I Know We Want Venture Capital But What Is It?

Startups,startup tip,venture capital, raising money,silicon valley bank,svb financialYou may be shocked at the amount of startup founders and entrepreneurs that are too afraid to ask the question in the headline, “I know we want venture capital, but what is it”. 

Well almost three years ago Silicon Valley Bank did a round table discussion led by Michael Hanewich, the East Coast Head Of Life Sciences/Venture Capital for Silicon Valley Bank.

The panelists were:

  • Bryan Roberts, Ph.D. — Partner with Venrock, a leading venture capital firm
  • Judith Elsea — Co-Founder and Managing Director of Weathergage Capital, a fund-of-funds and limited partner in venture capital investing
  • John Mendlein, Ph.D. — Chairman of Fate Therapeutics, an emerging company backed by venture funding.

In a six part video series they explain exactly what venture capital is, where it comes from, how it gets to entrepreneurs and how an entrepreneur can benefit, not only from the funding but from a long term commitment as well.

Roberts explains the venture capital process early on. Venture capital firms raise funds every 3 or 4 years from limited partners. Limited partners can come in a variety of forms. Wealthy families, foundation partners, insurance companies, funds of funds and other can be partners in VC firms. Now keep in mind we’re talking about Venture Capital here, not an “angel” round which is something totally different.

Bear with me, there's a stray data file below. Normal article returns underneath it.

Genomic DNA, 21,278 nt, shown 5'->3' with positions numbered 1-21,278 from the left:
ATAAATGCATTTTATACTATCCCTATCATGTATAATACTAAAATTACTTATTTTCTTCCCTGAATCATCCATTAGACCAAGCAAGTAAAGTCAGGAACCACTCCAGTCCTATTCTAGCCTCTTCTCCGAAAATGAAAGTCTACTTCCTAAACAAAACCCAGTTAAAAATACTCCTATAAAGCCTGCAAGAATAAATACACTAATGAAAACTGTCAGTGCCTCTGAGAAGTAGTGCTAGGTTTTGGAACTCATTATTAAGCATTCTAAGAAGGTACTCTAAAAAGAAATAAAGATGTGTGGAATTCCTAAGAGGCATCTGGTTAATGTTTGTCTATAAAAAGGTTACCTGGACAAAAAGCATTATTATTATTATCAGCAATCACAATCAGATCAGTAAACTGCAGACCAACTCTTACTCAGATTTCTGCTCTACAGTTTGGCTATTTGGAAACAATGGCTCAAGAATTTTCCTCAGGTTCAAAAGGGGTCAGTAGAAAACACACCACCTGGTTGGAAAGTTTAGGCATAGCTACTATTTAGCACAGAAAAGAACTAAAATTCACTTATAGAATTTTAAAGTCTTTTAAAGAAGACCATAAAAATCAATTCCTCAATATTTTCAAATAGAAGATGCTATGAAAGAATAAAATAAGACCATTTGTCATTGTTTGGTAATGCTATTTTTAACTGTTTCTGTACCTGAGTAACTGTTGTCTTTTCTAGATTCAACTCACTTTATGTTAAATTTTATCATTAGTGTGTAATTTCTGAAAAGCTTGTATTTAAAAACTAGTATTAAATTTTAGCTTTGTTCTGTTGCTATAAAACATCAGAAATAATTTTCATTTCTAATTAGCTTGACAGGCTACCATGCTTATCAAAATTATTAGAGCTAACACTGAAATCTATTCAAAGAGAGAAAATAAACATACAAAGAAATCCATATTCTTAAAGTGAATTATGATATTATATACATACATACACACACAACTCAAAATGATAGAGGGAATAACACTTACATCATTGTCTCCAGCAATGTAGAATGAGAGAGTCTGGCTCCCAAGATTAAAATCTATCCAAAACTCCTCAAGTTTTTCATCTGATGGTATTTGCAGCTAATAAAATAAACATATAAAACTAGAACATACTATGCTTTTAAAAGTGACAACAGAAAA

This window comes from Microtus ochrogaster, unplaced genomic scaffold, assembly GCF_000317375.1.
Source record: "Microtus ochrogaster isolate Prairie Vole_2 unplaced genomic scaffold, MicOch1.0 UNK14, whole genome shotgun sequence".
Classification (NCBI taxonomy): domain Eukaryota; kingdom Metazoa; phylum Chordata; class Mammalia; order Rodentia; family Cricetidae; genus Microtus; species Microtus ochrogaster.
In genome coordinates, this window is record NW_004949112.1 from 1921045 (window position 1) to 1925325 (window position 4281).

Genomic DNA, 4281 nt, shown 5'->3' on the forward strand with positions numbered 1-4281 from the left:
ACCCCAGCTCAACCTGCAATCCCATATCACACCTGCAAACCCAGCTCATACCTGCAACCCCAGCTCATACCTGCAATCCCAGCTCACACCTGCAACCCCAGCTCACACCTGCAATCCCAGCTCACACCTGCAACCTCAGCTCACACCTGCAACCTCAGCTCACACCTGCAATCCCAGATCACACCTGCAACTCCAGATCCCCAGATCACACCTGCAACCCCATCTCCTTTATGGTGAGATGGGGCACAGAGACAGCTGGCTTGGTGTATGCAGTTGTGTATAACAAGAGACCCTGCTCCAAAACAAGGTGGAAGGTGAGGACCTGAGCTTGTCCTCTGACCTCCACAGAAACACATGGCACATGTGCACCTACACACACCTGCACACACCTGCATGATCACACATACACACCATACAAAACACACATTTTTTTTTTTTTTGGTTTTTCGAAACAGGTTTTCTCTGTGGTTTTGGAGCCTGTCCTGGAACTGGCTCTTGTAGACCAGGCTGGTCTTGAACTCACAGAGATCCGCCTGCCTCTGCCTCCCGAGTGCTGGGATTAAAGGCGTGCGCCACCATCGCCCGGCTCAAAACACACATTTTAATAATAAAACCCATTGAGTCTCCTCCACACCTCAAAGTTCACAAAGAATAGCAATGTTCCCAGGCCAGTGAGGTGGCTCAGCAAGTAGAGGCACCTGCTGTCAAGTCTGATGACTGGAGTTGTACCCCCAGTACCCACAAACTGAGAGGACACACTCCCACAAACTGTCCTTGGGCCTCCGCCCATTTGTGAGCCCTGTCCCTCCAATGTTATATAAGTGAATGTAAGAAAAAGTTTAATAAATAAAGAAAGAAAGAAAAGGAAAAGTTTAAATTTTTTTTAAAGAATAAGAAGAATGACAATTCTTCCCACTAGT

Partners in a venture capital firm have a “very long horizon” on dollars. They want to make money,but are fine, and perhaps better off, doing it over a long period of time.

Now, granted, this video series was produced three years ago before super exits like Instagram. However, Instagram is the exception, not the rule.

The purpose of the VC dollars is to get a company’s product developed and to market, and eventually to liquidity. Venture capitalists will then make money on their initial investment commonly through the company going public or a merger or acquisition of some sort. In rare instances the venture capitalists can make their money back through the company generating revenue.

Here’s the first video in the series:

See the rest of the video series here.


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